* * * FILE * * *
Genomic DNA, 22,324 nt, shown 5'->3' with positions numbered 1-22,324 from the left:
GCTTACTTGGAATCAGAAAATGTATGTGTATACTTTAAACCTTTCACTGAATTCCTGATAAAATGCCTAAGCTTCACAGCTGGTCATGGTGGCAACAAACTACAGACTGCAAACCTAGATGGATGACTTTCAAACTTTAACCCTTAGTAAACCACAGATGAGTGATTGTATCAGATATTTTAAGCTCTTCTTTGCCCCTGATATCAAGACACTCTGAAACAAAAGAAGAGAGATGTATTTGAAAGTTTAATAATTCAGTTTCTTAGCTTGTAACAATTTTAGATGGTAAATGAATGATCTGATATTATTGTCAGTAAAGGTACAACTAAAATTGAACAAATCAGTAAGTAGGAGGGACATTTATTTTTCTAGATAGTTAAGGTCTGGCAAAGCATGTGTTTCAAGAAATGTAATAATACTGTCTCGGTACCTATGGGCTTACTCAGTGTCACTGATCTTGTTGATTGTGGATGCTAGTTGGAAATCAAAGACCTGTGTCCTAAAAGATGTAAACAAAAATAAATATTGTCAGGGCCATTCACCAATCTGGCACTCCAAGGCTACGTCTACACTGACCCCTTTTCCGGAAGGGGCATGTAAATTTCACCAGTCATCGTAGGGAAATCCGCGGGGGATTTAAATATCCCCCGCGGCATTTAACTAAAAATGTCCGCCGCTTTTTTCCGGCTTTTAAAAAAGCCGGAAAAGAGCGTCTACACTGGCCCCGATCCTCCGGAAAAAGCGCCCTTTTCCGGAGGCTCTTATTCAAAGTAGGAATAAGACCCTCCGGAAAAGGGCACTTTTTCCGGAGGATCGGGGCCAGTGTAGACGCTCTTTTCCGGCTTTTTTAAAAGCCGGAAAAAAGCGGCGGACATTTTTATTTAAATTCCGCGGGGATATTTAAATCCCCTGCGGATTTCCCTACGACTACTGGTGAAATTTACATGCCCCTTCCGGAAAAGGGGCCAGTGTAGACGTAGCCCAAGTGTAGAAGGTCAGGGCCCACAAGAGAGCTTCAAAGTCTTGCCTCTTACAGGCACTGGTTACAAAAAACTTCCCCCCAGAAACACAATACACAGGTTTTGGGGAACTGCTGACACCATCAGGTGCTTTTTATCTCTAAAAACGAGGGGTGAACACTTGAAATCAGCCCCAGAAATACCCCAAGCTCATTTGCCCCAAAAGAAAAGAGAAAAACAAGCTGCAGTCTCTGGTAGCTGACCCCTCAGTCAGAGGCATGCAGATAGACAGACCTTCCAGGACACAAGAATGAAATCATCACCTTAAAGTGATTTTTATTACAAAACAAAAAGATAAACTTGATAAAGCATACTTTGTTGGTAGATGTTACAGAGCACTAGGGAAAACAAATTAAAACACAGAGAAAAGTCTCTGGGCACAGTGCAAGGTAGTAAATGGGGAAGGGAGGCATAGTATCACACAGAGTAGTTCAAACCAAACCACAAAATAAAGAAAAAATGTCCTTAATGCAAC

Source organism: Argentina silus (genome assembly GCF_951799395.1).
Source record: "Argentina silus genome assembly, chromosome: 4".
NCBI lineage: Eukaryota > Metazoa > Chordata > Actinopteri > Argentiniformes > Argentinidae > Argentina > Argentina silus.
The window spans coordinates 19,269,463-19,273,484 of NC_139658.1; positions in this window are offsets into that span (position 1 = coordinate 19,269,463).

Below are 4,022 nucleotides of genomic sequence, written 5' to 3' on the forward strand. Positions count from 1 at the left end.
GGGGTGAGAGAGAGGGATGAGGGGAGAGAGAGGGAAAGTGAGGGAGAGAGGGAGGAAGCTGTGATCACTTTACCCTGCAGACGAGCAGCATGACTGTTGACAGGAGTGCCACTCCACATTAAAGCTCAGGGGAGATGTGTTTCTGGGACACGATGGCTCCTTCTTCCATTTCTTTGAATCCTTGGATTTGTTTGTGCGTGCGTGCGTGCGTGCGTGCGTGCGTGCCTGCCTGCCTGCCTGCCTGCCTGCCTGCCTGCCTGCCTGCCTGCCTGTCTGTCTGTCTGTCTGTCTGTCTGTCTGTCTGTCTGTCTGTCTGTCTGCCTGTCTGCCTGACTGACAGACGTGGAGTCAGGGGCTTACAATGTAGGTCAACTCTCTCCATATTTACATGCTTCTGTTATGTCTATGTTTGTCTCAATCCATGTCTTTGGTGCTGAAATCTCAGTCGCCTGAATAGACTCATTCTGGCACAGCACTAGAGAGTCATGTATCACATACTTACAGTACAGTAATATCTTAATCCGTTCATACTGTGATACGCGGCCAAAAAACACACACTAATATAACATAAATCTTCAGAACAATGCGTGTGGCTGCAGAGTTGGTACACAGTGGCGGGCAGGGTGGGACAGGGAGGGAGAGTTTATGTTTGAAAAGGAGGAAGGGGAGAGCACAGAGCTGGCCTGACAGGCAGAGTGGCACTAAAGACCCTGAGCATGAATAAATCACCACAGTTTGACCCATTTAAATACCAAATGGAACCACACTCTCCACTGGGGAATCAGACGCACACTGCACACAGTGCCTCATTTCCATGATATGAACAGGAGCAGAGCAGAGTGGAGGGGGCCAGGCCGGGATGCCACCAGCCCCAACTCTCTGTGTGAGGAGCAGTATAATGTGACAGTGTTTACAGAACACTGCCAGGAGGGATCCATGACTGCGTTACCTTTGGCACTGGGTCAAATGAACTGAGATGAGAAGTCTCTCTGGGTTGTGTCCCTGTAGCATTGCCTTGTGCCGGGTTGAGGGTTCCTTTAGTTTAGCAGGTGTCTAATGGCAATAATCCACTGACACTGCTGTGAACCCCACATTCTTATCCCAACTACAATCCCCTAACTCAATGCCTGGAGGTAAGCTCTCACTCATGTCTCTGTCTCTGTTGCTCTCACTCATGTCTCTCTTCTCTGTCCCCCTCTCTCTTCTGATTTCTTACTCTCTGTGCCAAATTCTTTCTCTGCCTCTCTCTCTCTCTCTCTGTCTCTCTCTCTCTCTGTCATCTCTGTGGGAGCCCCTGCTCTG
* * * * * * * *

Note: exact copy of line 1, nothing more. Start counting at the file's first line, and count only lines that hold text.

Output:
Genomic DNA, 22,324 nt, shown 5'->3' with positions numbered 1-22,324 from the left: